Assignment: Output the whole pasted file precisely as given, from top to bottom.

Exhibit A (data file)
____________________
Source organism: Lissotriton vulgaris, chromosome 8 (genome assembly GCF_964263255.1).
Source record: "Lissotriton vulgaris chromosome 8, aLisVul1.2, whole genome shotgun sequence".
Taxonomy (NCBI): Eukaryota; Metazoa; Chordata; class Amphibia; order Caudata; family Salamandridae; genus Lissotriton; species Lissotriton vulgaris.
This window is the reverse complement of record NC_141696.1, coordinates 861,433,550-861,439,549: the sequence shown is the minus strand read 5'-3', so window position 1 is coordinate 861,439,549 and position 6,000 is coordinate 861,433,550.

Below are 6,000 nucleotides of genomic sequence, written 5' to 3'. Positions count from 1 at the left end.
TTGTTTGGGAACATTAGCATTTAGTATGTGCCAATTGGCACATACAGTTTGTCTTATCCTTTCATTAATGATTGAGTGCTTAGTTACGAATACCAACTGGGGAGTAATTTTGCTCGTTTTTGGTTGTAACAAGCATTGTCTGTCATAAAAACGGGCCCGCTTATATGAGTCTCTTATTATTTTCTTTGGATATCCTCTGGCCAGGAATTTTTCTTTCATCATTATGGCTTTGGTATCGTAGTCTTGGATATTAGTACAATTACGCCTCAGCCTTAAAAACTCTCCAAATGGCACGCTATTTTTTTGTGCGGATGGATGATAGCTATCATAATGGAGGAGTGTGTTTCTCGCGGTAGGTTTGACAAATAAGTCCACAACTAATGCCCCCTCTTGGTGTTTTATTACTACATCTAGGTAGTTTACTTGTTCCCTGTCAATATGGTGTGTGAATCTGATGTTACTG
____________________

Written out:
Source organism: Lissotriton vulgaris, chromosome 8 (genome assembly GCF_964263255.1).
Source record: "Lissotriton vulgaris chromosome 8, aLisVul1.2, whole genome shotgun sequence".
Taxonomy (NCBI): Eukaryota; Metazoa; Chordata; class Amphibia; order Caudata; family Salamandridae; genus Lissotriton; species Lissotriton vulgaris.
This window is the reverse complement of record NC_141696.1, coordinates 861,433,550-861,439,549: the sequence shown is the minus strand read 5'-3', so window position 1 is coordinate 861,439,549 and position 6,000 is coordinate 861,433,550.

Below are 6,000 nucleotides of genomic sequence, written 5' to 3'. Positions count from 1 at the left end.
TTGTTTGGGAACATTAGCATTTAGTATGTGCCAATTGGCACATACAGTTTGTCTTATCCTTTCATTAATGATTGAGTGCTTAGTTACGAATACCAACTGGGGAGTAATTTTGCTCGTTTTTGGTTGTAACAAGCATTGTCTGTCATAAAAACGGGCCCGCTTATATGAGTCTCTTATTATTTTCTTTGGATATCCTCTGGCCAGGAATTTTTCTTTCATCATTATGGCTTTGGTATCGTAGTCTTGGATATTAGTACAATTACGCCTCAGCCTTAAAAACTCTCCAAATGGCACGCTATTTTTTTGTGCGGATGGATGATAGCTATCATAATGGAGGAGTGTGTTTCTCGCGGTAGGTTTGACAAATAAGTCCACAACTAATGCCCCCTCTTGGTGTTTTATTACTACATCTAGGTAGTTTACTTGTTCCCTGTCAATATGGTGTGTGAATCTGATGTTACTG